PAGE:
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Capture and Redirect Shared Channel Membership Requests
I must admit to being a tad bemused when I read MC635987 (July 11, 2023) on the topic of “capturing requests to use shared channels.” According to Microsoft, the feature will “provide a way for organizations to capture and redirect requests for external collaboration when users attempt to add an external member to a shared channel where B2B direct connect cross-tenant trust has not been mutually configured between the two organizations.” That’s quite a mouthful and it’s not easy to understand.
Parsing things out, the new feature breaks down into displaying and defining a web page for channel owners to go to when they run into problems adding a new member because the domain the member belongs to is not covered by the organization’s cross-tenant access policy. In this case, no trust exists between the two organizations. A tenant-wide setting defines the web page for users to visit if the access check fails and they wish to request support. Ideally, the web page should contain full tenant-specific instructions for how to request the organization to create a trust with the other organization.
Microsoft expects to deploy the update to commercial tenants in early August and complete rollout soon afterwards.
Shared Channels and Trusts
Shared channels depend on trusts between the tenant hosting the channel and the tenants where channel members come from. You can use PowerShell to discover which tenants shared channel members come from for shared channels hosted by your tenant or track access using sign-in logs.
The cross-tenant channel policies that enable the trusts are defined in the External Identities section of the Microsoft Entra admin center. Trusts must be two-way. In other words, it’s not enough for your tenant to trust the Contoso domain: Contoso must trust your tenant too before shared channels can work. An organization can have an open cross-tenant channel policy, meaning that it’s open to connections from any other tenant. Given the recent demonstration of how attackers could exploit external access to compromise Teams, this is not a good idea. It’s more work, but also more secure, to define cross-tenant access policies for each organization you want to collaborate with.
When a Cross-Tenant Access Policy Doesn’t Exist, Shared Channels Don’t Work
Which brings us to the problem Microsoft is trying to solve. Channel owners don’t know (much) about cross-tenant trusts and probably don’t know if a policy exists for a given external tenant. When they go to share a channel with a user, that person might not be able to access the channel because of the lack of trust. The new code check detects when the condition occurs and presents the user with a link to use if they need additional support (Figure 1).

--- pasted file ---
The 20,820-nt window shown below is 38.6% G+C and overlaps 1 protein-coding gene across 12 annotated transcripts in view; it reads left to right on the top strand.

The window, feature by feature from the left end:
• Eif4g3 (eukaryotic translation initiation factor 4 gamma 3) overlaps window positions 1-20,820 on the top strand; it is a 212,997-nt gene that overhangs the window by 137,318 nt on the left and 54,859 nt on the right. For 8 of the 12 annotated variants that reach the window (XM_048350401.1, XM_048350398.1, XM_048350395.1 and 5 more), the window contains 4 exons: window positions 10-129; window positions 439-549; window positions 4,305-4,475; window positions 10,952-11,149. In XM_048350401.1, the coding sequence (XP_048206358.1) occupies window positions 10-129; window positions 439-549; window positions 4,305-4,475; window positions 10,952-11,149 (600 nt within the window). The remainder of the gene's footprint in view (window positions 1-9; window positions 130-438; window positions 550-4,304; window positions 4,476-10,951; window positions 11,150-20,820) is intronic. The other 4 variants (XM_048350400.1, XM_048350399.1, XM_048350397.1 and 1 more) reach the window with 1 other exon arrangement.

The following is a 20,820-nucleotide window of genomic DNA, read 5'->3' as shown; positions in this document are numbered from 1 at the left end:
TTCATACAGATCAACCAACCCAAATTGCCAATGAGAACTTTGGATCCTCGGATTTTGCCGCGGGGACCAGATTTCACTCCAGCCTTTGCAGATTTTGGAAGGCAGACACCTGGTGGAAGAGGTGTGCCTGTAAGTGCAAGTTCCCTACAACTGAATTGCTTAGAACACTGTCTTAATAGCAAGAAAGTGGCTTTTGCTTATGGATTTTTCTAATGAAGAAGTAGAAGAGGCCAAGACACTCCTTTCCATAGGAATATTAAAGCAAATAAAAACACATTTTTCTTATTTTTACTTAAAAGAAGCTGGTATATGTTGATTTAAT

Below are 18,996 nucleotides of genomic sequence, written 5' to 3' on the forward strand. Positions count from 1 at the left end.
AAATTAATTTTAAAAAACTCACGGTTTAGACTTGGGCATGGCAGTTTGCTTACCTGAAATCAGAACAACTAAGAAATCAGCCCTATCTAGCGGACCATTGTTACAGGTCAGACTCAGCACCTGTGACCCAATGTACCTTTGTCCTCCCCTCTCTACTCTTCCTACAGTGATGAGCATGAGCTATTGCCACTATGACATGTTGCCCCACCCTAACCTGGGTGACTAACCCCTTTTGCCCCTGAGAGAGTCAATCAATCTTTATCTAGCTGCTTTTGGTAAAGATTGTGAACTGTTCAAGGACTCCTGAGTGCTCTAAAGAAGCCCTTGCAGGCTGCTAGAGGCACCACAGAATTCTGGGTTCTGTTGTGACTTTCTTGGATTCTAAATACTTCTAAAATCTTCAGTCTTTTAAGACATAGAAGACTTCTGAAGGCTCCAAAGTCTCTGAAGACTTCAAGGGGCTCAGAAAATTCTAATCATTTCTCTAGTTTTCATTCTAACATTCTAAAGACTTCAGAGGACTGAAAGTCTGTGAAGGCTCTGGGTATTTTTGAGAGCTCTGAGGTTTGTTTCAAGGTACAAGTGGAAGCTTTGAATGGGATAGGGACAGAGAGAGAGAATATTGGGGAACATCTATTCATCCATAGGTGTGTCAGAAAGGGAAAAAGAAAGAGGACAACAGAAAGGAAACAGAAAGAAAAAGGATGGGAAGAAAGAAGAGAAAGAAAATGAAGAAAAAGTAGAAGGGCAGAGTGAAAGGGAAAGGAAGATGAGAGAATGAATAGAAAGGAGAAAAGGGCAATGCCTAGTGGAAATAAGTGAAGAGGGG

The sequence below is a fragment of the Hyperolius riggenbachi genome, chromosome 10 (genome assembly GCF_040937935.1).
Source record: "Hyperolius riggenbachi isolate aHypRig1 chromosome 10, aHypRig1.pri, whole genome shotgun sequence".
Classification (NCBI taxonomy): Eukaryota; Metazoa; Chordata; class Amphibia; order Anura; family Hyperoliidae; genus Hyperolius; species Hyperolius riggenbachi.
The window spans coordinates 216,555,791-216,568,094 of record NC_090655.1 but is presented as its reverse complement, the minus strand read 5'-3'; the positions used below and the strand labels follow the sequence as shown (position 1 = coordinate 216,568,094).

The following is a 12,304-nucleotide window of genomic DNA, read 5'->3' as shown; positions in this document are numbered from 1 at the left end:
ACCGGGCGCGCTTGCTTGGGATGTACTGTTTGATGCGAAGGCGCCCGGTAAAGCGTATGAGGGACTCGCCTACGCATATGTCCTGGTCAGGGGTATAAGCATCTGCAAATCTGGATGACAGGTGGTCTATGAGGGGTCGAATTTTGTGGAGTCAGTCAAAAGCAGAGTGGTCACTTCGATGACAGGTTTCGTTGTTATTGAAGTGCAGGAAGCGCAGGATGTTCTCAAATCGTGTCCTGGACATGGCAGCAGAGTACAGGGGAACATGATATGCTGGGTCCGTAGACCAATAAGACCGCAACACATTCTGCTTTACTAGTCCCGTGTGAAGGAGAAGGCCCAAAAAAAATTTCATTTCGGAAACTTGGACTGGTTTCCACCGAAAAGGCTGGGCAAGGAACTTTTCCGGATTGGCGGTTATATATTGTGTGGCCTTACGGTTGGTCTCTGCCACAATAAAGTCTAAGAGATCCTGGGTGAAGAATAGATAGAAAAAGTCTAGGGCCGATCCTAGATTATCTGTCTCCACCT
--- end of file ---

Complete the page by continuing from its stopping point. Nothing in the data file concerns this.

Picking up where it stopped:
The link can be to any URI (even if it points to a non-existent page). The link is defined in the Teams section of the Teams admin center. Go to Teams settings and scroll to the options for Shared channels. Set the “Provide a link to my support request page” to On and input the page link (Figure 2).
The page won’t create a cross-tenant access policy (remember, the policy must exist on both sides). It can gather information from the channel owner about why they want to collaborate with people from the target domain to allow administrators to decide if it’s appropriate to create a cross-tenant access policy. The administrators will also need to contact the administrators of the target domain to arrange for them to trust your domain.
Maybe a Guest Account is a Better Idea?
If the administrators decide that they don’t want to trust the target domain, the option still exists to create a guest account for the person and add them to a private channel (shared channels don’t support guest accounts). That is, if the B2B Collaboration policy allows accounts from that domain to join your tenant as a guest. There’s always something that gets in the way.
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